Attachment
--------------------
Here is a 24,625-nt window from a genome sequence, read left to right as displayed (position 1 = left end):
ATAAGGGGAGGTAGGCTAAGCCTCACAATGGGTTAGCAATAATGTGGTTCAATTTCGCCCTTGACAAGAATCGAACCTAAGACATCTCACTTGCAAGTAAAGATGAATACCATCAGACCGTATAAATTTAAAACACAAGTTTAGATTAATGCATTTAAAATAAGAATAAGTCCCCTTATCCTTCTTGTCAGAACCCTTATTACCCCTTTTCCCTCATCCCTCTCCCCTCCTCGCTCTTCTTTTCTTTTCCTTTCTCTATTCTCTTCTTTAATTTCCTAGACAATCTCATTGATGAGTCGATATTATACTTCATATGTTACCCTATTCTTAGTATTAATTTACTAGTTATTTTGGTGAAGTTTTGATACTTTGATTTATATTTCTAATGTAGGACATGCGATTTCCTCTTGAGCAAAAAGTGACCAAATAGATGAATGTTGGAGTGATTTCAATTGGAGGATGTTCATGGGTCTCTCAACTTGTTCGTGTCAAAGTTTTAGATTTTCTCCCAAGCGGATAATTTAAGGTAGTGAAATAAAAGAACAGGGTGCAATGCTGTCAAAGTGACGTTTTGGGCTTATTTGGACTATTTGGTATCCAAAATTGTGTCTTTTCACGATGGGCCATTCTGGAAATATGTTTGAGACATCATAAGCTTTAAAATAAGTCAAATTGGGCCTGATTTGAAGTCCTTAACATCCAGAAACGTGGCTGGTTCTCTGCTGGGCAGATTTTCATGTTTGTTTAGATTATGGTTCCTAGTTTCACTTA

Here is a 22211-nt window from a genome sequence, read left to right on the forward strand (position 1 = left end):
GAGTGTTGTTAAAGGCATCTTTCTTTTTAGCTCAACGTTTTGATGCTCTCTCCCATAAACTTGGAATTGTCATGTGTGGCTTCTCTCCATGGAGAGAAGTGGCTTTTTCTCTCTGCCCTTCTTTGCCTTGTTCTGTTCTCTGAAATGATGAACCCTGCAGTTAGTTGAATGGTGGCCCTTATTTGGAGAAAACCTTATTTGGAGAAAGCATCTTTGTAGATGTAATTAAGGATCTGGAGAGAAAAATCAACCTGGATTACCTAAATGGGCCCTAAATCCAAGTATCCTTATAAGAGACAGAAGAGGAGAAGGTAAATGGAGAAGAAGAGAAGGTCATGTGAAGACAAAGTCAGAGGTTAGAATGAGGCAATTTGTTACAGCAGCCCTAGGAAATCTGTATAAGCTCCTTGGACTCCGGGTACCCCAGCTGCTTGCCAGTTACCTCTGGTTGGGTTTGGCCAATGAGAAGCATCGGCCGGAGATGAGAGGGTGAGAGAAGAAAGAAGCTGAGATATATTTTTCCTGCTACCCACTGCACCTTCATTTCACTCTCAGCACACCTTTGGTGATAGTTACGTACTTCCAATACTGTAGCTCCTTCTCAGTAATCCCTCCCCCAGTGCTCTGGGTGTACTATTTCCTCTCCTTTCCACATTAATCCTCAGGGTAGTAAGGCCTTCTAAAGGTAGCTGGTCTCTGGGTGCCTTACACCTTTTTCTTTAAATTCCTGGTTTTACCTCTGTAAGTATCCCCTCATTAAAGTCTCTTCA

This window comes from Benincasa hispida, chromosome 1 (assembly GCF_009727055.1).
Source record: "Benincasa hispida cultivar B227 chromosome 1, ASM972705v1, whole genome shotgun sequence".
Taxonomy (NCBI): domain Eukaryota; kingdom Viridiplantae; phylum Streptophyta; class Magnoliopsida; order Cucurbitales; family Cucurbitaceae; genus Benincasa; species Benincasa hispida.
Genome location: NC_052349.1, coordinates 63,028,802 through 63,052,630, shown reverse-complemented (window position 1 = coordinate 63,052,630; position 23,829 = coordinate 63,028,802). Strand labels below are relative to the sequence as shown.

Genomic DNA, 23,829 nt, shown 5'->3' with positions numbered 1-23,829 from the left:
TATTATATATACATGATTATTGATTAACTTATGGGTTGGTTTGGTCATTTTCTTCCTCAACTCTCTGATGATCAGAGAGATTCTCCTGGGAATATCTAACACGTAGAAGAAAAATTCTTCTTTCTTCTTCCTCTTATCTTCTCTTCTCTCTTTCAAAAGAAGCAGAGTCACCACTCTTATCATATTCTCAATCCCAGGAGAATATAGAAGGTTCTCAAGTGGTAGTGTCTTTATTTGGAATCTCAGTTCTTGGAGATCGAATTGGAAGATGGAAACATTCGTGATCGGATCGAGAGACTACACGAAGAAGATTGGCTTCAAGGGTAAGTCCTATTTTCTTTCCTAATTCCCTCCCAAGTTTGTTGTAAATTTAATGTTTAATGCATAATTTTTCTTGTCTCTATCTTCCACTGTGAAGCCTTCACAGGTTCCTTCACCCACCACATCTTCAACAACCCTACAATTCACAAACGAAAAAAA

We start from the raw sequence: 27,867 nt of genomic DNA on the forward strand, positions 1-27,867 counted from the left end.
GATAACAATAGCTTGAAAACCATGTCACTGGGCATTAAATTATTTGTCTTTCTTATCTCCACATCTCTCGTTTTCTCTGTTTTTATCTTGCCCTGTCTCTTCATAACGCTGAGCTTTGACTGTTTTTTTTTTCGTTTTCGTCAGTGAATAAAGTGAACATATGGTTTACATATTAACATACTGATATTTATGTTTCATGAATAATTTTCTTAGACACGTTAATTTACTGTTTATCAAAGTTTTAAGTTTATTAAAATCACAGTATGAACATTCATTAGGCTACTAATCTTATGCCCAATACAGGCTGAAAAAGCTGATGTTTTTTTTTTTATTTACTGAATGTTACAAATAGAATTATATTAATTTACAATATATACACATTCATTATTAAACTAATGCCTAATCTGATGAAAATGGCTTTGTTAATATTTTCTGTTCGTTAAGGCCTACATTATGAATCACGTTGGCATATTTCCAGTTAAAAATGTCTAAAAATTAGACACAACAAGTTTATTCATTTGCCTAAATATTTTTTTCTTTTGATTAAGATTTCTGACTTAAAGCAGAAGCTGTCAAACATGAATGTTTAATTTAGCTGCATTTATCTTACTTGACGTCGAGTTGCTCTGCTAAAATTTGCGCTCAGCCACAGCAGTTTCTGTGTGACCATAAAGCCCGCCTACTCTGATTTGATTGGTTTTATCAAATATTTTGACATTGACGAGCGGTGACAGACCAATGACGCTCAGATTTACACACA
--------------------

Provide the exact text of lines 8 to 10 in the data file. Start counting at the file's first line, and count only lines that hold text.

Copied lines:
Genome location: NC_052349.1, coordinates 63,028,802 through 63,052,630, shown reverse-complemented (window position 1 = coordinate 63,052,630; position 23,829 = coordinate 63,028,802). Strand labels below are relative to the sequence as shown.

Genomic DNA, 23,829 nt, shown 5'->3' with positions numbered 1-23,829 from the left:
TATTATATATACATGATTATTGATTAACTTATGGGTTGGTTTGGTCATTTTCTTCCTCAACTCTCTGATGATCAGAGAGATTCTCCTGGGAATATCTAACACGTAGAAGAAAAATTCTTCTTTCTTCTTCCTCTTATCTTCTCTTCTCTCTTTCAAAAGAAGCAGAGTCACCACTCTTATCATATTCTCAATCCCAGGAGAATATAGAAGGTTCTCAAGTGGTAGTGTCTTTATTTGGAATCTCAGTTCTTGGAGATCGAATTGGAAGATGGAAACATTCGTGATCGGATCGAGAGACTACACGAAGAAGATTGGCTTCAAGGGTAAGTCCTATTTTCTTTCCTAATTCCCTCCCAAGTTTGTTGTAAATTTAATGTTTAATGCATAATTTTTCTTGTCTCTATCTTCCACTGTGAAGCCTTCACAGGTTCCTTCACCCACCACATCTTCAACAACCCTACAATTCACAAACGAAAAAAA